How Galileo is enabling the efficient transit of critical goods in EU
The rapid spread of COVID-19 has forced several EU Member States to either outright close their border with neighboring countries or perform health screening controls at the borders. With travel bans being enforced all across the world, additional checks at the internal borders of EU nations might not be the biggest headache for the general public but this is a huge challenge for freight transport. Every minute lost at the border means delays in the transportation of perishables, medicines, medical equipment and other essential supplies crucial for normal life.
In order to ensure the uninterrupted supply and transportation of essential cargo across the EU, the European Commission requested Member States to designate all relevant internal border-crossing points on the Trans-European transport NeTwork (TEN-T) as ‘Green Lane’ border crossings to guarantee essential products priority access. The expectation from the commission is that going through these ‘Green Lane’ border crossings, including any checks and health screening control, should not exceed 15 minutes. (Link to press release from 23.03.2020: Commission presents practical guidance to ensure continuous flow of goods across EU via green lanes).
15 minutes including any checks and health screening controls sounds like a reasonable tradeoff between health concerns and ensuring uninterrupted transportation of essential goods. But how do you actually monitor that this is really the case or not just a goal on paper without any real-world impact? The answer is Galileo.
Using Galileo to ease pressure at EU’s internal borders and ensuring transparency
The Galileo Green Lane app allows users to monitor the freight traffic situation at the designated ‘Green lane’ TEN-T border crossings in real-time and also enables them to anonymously contribute to the status by reporting the traffic as they make their way through the border. This not only Provides border officials and transporters visibility regarding the border situation by allowing them to see which borders are under higher load but also enables them to be transparent and meet the ‘Green Lane’ requirements requested by the commission. (Read: Galileo Green Lane, easing pressure at the EU’s internal borders).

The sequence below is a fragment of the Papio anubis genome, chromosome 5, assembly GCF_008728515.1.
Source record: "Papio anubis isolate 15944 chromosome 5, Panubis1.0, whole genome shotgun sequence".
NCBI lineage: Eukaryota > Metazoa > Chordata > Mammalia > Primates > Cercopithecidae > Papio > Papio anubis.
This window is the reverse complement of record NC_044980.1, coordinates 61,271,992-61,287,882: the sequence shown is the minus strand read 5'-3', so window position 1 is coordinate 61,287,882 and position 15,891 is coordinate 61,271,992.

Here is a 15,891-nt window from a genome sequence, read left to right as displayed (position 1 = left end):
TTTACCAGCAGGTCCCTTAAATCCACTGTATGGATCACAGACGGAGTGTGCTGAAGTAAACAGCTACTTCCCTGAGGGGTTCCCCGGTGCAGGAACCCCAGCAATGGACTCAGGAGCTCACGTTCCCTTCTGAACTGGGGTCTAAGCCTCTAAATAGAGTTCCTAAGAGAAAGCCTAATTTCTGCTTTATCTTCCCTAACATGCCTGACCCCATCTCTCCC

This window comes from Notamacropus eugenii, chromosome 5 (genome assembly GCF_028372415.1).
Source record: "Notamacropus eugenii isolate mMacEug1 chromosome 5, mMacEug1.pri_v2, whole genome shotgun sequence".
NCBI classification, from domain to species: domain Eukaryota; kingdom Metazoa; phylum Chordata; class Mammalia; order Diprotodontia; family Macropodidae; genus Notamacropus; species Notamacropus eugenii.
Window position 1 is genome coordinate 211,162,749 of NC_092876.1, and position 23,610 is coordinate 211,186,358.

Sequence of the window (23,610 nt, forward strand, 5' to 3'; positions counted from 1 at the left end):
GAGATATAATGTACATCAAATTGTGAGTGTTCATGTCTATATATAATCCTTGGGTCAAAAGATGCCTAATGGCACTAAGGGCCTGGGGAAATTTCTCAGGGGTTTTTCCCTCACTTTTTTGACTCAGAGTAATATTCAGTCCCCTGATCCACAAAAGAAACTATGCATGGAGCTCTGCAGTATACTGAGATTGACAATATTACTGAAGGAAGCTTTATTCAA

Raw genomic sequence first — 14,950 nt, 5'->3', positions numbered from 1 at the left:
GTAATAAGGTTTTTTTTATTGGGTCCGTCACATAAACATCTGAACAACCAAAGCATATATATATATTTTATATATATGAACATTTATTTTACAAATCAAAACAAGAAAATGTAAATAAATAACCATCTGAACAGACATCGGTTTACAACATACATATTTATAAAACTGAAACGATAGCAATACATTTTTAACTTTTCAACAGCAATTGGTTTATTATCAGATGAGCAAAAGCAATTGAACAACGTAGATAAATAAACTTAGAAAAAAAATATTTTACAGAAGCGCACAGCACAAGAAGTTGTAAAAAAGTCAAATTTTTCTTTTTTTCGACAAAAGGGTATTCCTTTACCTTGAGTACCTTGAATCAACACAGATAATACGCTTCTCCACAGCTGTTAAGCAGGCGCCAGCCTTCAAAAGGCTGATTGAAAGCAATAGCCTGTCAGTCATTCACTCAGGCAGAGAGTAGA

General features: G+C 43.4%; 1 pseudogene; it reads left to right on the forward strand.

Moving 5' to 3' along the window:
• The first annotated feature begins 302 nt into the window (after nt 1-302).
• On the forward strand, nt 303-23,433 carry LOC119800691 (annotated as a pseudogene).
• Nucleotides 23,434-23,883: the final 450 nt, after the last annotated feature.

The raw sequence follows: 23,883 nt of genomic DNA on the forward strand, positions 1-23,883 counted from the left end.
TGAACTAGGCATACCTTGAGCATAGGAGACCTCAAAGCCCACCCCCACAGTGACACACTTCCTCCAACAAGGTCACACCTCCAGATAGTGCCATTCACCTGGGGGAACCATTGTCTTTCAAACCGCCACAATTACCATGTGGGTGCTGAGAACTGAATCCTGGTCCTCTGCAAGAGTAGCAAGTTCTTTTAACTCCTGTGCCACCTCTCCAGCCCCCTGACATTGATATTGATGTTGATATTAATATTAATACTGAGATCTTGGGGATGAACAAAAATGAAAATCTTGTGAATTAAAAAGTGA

“At the GSA, one of our key roles is to promote the use of Galileo and to address the economic and societal challenges that Europe faces. The European Commission´s Galileo Green Lane initiative fits this profile exactly. By supporting a solution that eases the transport of critical goods across borders, Galileo is making its contribution to help reduce the impact of the coronavirus pandemic on the EU’s economy and its citizens,” -Pascal Claudel, Acting Executive Director at the GSA.
The Galileo Green Lane application developed by the European GNSS Agency with the support of FoxCom, SpaceTec and Sixfold is a wonderful and timely use of Galileo GNSS to solve a clear problem. It’s heartening and encouraging to see the ability of Galileo (and location technology in general) to quickly solve crucial societal problems. Kudos to GSA and the rest of the team for raising to the challenge #strongertogether!
International space agencies plan hackathon to tackle COVID-19 pandemic
US space agency NASA, European Space Agency (ESA), and the Japan Aerospace Exploration Agency (JAXA) are cobbling together to launch a global, virtual hackathon on May 30-31. Called the Space Apps COVID-19 Challenge, the hackathon would see participants use open earth observation data to develop solutions for issues related to the COVID-19 pandemic.
Coders, entrepreneurs, scientists, designers, storytellers, artists, and technologists are expected to create virtual teams during the 48-hour period and leverage the unique EO data collection capabilities of NASA and its partner space agencies to aid the understanding of different aspects of COVID-19 outbreak.
The organizers have zeroed down on the following thematic areas for the challenge:
- Learning about the virus and its spread using space-based data
- Local response/change and solutions
- Impacts of COVID-19 on the Earth system/Earth system response
- Economic opportunity, impact, and recovery during and following COVID-19
NASA has been organizing global hackathons, known as Space Apps Challenge, in cities around the world since 2012. Last year, more than 29,000 participants showed up at 225 events in 71 countries to develop over 2,000 solutions over the course of a single weekend.
This year, the Space Apps COVID-19 Challenge is being launched as a special virtual edition of that initiative, providing a unique platform for international collaboration in the space industry.
Thomas Zurbuchen, an associate administrator for NASA’s Science Mission Directorate, says, “There’s a tremendous need for our collective ingenuity right now. I can’t imagine a more worthy focus than COVID-19 on which to direct the energy and enthusiasm from around the world with the Space Apps Challenge that always generates such amazing solutions.”
Josef Aschbacher, Director of Earth Observation Programmes at ESA, echoes Zurbuchen’s thoughts. “The pandemic crisis has a worldwide impact, therefore international cooperation and sharing of data and expertise with partners like NASA and JAXA seem the most suitable approach,” Aschbacher says. ESA has also promised that the best ideas presented at the hackathon will be scaled up to a global level.
Registrations for the Space Apps COVID-19 Challenge will open in mid-May. Go to the event website to know more.